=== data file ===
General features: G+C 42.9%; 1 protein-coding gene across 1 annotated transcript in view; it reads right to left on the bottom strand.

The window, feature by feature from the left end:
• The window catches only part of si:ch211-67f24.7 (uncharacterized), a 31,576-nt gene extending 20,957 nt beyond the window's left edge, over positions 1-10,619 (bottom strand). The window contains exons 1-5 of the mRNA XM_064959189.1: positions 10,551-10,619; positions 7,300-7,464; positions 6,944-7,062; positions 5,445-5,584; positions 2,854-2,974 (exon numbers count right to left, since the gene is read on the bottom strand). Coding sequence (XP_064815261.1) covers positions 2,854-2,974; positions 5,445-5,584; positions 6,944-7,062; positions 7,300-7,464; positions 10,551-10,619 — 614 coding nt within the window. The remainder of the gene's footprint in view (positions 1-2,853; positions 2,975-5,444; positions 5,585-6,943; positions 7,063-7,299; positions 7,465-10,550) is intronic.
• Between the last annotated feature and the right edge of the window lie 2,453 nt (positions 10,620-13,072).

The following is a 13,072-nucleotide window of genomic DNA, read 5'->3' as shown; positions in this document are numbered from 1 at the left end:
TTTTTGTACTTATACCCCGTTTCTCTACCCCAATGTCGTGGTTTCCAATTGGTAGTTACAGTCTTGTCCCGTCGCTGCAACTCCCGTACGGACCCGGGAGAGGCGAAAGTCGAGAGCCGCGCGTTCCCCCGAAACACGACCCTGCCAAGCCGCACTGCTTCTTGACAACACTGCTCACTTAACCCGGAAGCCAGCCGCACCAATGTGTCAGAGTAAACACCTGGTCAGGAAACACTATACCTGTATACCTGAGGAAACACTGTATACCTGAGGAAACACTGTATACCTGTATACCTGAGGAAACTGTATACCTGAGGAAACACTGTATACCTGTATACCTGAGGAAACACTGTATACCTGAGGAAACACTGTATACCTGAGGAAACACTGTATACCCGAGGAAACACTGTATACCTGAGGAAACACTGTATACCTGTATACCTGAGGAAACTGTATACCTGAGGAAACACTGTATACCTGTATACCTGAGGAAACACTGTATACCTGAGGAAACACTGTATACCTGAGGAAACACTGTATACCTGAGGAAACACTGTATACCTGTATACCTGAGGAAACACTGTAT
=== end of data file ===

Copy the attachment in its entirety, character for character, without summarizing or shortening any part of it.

General features: G+C 42.9%; 1 protein-coding gene across 1 annotated transcript in view; it reads right to left on the bottom strand.

The window, feature by feature from the left end:
• The window catches only part of si:ch211-67f24.7 (uncharacterized), a 31,576-nt gene extending 20,957 nt beyond the window's left edge, over positions 1-10,619 (bottom strand). The window contains exons 1-5 of the mRNA XM_064959189.1: positions 10,551-10,619; positions 7,300-7,464; positions 6,944-7,062; positions 5,445-5,584; positions 2,854-2,974 (exon numbers count right to left, since the gene is read on the bottom strand). Coding sequence (XP_064815261.1) covers positions 2,854-2,974; positions 5,445-5,584; positions 6,944-7,062; positions 7,300-7,464; positions 10,551-10,619 — 614 coding nt within the window. The remainder of the gene's footprint in view (positions 1-2,853; positions 2,975-5,444; positions 5,585-6,943; positions 7,063-7,299; positions 7,465-10,550) is intronic.
• Between the last annotated feature and the right edge of the window lie 2,453 nt (positions 10,620-13,072).

The following is a 13,072-nucleotide window of genomic DNA, read 5'->3' as shown; positions in this document are numbered from 1 at the left end:
TTTTTGTACTTATACCCCGTTTCTCTACCCCAATGTCGTGGTTTCCAATTGGTAGTTACAGTCTTGTCCCGTCGCTGCAACTCCCGTACGGACCCGGGAGAGGCGAAAGTCGAGAGCCGCGCGTTCCCCCGAAACACGACCCTGCCAAGCCGCACTGCTTCTTGACAACACTGCTCACTTAACCCGGAAGCCAGCCGCACCAATGTGTCAGAGTAAACACCTGGTCAGGAAACACTATACCTGTATACCTGAGGAAACACTGTATACCTGAGGAAACACTGTATACCTGTATACCTGAGGAAACTGTATACCTGAGGAAACACTGTATACCTGTATACCTGAGGAAACACTGTATACCTGAGGAAACACTGTATACCTGAGGAAACACTGTATACCCGAGGAAACACTGTATACCTGAGGAAACACTGTATACCTGTATACCTGAGGAAACTGTATACCTGAGGAAACACTGTATACCTGTATACCTGAGGAAACACTGTATACCTGAGGAAACACTGTATACCTGAGGAAACACTGTATACCTGAGGAAACACTGTATACCTGTATACCTGAGGAAACACTGTAT